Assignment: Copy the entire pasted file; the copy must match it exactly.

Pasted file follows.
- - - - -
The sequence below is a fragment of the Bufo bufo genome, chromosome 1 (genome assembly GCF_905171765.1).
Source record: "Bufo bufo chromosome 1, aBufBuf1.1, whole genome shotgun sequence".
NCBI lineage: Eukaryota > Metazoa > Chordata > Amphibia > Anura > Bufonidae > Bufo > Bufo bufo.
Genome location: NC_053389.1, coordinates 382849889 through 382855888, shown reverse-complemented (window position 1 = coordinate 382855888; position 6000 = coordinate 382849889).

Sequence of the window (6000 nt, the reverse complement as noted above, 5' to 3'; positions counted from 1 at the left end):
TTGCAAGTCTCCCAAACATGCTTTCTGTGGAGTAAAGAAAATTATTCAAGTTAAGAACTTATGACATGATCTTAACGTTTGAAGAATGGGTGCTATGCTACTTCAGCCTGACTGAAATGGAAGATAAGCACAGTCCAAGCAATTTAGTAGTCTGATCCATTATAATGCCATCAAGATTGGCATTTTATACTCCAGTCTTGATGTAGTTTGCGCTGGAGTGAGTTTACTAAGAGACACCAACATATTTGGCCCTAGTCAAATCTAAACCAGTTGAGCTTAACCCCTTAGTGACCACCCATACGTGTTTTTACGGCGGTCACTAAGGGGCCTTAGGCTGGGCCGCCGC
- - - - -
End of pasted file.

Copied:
The sequence below is a fragment of the Bufo bufo genome, chromosome 1 (genome assembly GCF_905171765.1).
Source record: "Bufo bufo chromosome 1, aBufBuf1.1, whole genome shotgun sequence".
NCBI lineage: Eukaryota > Metazoa > Chordata > Amphibia > Anura > Bufonidae > Bufo > Bufo bufo.
Genome location: NC_053389.1, coordinates 382849889 through 382855888, shown reverse-complemented (window position 1 = coordinate 382855888; position 6000 = coordinate 382849889).

Sequence of the window (6000 nt, the reverse complement as noted above, 5' to 3'; positions counted from 1 at the left end):
TTGCAAGTCTCCCAAACATGCTTTCTGTGGAGTAAAGAAAATTATTCAAGTTAAGAACTTATGACATGATCTTAACGTTTGAAGAATGGGTGCTATGCTACTTCAGCCTGACTGAAATGGAAGATAAGCACAGTCCAAGCAATTTAGTAGTCTGATCCATTATAATGCCATCAAGATTGGCATTTTATACTCCAGTCTTGATGTAGTTTGCGCTGGAGTGAGTTTACTAAGAGACACCAACATATTTGGCCCTAGTCAAATCTAAACCAGTTGAGCTTAACCCCTTAGTGACCACCCATACGTGTTTTTACGGCGGTCACTAAGGGGCCTTAGGCTGGGCCGCCGC